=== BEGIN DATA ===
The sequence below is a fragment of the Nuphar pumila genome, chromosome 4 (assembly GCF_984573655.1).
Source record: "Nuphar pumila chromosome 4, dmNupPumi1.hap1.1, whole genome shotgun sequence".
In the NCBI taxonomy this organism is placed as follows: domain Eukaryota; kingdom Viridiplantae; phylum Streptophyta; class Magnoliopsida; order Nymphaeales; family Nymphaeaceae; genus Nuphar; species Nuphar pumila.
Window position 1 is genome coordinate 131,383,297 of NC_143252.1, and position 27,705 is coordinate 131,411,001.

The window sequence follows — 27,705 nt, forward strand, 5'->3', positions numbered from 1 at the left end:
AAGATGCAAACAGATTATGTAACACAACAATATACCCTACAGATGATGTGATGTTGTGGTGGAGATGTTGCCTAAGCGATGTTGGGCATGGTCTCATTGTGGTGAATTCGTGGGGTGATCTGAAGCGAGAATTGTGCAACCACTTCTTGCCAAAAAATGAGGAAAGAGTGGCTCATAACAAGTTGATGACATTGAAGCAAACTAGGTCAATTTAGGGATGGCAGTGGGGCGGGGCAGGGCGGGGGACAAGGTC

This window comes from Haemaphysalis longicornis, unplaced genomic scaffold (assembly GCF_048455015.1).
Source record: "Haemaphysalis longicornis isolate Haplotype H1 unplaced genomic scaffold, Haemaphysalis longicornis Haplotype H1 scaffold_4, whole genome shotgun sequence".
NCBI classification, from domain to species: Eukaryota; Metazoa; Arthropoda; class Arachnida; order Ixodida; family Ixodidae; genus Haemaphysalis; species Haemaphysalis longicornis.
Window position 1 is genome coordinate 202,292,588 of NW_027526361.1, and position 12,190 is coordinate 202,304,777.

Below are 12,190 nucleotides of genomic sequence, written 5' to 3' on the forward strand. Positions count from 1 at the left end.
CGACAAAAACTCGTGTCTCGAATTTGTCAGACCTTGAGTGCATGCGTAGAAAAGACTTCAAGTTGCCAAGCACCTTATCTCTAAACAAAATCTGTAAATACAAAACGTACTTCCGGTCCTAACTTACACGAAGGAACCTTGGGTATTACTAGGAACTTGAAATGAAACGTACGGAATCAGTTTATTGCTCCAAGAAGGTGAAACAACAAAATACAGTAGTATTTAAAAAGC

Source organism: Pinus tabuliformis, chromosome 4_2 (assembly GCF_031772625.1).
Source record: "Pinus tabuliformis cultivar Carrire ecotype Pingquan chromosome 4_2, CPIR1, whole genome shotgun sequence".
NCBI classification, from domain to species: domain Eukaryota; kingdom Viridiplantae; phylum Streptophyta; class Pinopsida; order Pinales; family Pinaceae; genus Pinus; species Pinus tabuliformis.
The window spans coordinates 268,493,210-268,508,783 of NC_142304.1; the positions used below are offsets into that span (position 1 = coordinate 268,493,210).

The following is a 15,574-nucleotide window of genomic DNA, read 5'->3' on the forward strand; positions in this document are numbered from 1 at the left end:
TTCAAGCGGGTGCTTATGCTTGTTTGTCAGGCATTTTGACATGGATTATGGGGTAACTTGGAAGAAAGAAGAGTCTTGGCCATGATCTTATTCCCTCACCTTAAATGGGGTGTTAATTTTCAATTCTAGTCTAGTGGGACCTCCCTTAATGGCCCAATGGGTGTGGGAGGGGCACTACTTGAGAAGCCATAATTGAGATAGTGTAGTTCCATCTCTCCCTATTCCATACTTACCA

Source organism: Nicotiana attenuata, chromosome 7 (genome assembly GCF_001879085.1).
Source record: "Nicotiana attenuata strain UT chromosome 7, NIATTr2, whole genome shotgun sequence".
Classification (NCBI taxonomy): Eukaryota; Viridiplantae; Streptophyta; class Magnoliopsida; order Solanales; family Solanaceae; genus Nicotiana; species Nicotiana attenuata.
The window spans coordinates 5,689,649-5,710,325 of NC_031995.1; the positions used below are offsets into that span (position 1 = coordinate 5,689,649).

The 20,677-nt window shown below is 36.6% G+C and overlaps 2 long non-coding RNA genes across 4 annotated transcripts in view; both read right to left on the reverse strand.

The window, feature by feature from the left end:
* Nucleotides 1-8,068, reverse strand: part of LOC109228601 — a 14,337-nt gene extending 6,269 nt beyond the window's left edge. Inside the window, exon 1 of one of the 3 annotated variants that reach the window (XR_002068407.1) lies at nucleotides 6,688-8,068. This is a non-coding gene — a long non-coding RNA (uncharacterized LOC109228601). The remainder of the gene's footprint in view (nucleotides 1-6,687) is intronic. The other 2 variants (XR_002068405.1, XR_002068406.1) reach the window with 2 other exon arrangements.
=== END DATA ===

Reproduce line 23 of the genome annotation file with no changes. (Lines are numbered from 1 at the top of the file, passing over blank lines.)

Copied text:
The 20,677-nt window shown below is 36.6% G+C and overlaps 2 long non-coding RNA genes across 4 annotated transcripts in view; both read right to left on the reverse strand.